The exhibition has since acquired mythic status, despite the fact that almost no-one went to see it. For although the scale and ambition of the enterprise was impressive — they'd had to clean and repair the decrepit building as well as raise funds for the exhibition — there was little sign that a seismic tremor was about to shake the London art scene to its foundations.
London had been a cultural backwater for modern art, until in 1985 the advertising mogul Charles Saatchi opened a gallery to show his collection of contemporary art. Housed in a former paint factory, it was the most beautiful exhibition space in town and Saatchi proudly showed work by young Americans such as Jeff Koons and Robert Gober. The scale and ambition of the enterprise was a revelation to Hirst and his peers; and not only did they emulate the example but, before long, were showing in the gallery themselves.
As art critic for "Time Out", the weekly magazine covering the arts in London, many of my most treasured memories involve encounters with the early work of Hirst and other YBAs. I'll never forget trekking to Building One — a disused biscuit factory in Bermondsey where Hirst was showing with fellow alumni in "Modern Medicine" and "Gambler", sequels to "Freeze" — where I came face to face with the first of his signature glass and steel tanks. With its cool industrial elegance, from a distance "A Thousand Years" looks like a minimalist sculpture. But whereas minimalism prided itself on the purity of its abstraction (its distance from grimy reality), Hirst's vitrines frame a life-and-death struggle of epic proportions.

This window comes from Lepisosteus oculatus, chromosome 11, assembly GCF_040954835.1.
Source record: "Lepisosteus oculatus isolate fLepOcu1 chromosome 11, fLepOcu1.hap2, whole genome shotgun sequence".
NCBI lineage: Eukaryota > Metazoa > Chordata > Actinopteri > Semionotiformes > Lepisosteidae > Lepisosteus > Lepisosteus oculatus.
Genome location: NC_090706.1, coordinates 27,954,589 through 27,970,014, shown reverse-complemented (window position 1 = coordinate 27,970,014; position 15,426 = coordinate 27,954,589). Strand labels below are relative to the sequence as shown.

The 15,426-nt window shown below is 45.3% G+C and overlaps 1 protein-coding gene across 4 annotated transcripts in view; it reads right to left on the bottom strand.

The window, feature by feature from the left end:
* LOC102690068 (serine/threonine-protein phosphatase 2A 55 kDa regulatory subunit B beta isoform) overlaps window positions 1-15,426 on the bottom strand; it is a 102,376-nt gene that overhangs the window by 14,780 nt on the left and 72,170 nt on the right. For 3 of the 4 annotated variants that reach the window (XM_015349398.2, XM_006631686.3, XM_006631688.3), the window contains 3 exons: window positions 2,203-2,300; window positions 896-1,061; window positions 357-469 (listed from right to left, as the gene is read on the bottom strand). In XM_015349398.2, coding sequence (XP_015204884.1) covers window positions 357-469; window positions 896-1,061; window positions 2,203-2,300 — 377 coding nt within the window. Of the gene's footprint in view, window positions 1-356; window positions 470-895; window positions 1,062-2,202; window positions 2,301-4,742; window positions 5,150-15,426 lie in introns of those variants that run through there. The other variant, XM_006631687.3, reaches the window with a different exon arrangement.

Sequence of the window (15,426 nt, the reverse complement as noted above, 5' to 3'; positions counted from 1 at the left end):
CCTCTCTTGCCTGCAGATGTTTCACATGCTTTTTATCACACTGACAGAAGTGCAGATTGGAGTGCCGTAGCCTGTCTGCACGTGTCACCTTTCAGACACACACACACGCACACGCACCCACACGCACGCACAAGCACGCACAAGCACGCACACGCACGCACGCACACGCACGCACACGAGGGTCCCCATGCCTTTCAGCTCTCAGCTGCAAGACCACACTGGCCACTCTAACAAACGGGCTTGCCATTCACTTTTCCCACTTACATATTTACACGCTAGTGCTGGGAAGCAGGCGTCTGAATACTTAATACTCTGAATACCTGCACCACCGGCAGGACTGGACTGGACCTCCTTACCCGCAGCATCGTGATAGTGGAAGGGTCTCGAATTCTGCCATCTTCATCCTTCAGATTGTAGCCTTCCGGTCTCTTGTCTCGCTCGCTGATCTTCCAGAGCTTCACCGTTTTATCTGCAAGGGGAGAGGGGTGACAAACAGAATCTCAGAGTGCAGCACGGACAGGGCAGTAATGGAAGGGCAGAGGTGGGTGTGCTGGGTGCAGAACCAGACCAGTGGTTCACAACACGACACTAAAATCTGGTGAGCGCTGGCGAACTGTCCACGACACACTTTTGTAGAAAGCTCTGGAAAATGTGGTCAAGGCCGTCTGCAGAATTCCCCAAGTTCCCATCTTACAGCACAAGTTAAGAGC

Bluebottles emerge from a hidden box of maggots and, attracted by the smell of a rotting cow's head in the adjoining tank, fly through holes in the divide to feed, mate and lay their eggs. Meanwhile an "insect-o-cutor" randomly kills them, so that a pile of twitching corpses quickly builds up. "In warehouses and food stores such events are commonplace and unremarkable," I wrote at the time, "but, packaged as art and presented for contemplation, they take on sadistic overtones."
The following year Hirst again showed live insects, as an installation in an empty shop off London's Oxford Street. Hatching from pupae attached to blank canvases, huge Malaysian butterflies floated about in tropical heat and humidity, sipped sugar water, mated and laid their eggs. "In and Out of Love" is far more seductive than "A Thousand Years" for, whereas flies are associated with death and decay, butterflies bring to mind meadows, flowers and fresh air; and for the Victorians, they symbolised the soul ascending to heaven.